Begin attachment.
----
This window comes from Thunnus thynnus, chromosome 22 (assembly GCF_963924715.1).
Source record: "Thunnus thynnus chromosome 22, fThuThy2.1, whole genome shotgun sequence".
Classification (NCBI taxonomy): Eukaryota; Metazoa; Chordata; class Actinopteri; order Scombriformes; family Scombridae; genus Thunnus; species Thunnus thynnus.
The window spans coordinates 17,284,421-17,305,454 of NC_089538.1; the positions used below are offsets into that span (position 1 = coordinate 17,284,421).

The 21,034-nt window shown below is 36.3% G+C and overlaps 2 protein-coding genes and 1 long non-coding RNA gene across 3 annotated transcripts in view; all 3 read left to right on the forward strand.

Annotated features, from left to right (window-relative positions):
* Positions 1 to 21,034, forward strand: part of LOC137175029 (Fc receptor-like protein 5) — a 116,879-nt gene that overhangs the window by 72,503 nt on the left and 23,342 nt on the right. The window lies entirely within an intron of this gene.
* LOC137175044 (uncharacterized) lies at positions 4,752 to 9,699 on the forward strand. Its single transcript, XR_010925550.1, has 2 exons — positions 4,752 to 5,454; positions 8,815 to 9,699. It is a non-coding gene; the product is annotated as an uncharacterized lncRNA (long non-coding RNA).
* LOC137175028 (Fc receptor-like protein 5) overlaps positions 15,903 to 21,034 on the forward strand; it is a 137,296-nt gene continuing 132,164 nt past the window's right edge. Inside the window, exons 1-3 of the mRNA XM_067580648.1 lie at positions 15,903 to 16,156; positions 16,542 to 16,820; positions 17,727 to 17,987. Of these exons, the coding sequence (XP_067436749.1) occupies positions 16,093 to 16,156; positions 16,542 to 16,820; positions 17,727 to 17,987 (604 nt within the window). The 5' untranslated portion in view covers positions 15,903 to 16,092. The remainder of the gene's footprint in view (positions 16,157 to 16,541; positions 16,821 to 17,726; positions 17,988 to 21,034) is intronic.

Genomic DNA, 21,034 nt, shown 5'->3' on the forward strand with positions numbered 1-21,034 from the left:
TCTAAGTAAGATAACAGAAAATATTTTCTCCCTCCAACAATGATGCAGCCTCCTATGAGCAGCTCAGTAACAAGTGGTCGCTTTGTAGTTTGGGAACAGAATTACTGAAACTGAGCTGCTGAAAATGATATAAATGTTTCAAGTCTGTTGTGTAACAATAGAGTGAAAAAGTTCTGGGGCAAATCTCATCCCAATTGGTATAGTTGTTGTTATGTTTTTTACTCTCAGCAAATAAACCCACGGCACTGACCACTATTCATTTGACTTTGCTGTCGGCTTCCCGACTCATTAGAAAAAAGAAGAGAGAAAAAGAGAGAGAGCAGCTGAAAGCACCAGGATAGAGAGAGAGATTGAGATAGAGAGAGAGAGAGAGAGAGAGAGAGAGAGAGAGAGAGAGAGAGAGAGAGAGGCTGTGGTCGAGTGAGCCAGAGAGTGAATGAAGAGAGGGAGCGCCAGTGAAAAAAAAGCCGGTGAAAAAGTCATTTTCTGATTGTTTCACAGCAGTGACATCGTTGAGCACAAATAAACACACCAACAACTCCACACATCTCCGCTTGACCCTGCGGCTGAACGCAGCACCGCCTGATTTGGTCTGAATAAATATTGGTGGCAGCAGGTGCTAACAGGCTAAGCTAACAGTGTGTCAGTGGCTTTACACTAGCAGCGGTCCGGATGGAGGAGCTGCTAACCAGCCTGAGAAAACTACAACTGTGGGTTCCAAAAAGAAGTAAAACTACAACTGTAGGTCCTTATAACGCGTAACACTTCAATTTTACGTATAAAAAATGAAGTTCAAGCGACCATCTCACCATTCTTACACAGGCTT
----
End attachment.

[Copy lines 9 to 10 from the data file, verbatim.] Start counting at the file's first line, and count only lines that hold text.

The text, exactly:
* LOC137175028 (Fc receptor-like protein 5) overlaps positions 15,903 to 21,034 on the forward strand; it is a 137,296-nt gene continuing 132,164 nt past the window's right edge. Inside the window, exons 1-3 of the mRNA XM_067580648.1 lie at positions 15,903 to 16,156; positions 16,542 to 16,820; positions 17,727 to 17,987. Of these exons, the coding sequence (XP_067436749.1) occupies positions 16,093 to 16,156; positions 16,542 to 16,820; positions 17,727 to 17,987 (604 nt within the window). The 5' untranslated portion in view covers positions 15,903 to 16,092. The remainder of the gene's footprint in view (positions 16,157 to 16,541; positions 16,821 to 17,726; positions 17,988 to 21,034) is intronic.

Genomic DNA, 21,034 nt, shown 5'->3' on the forward strand with positions numbered 1-21,034 from the left: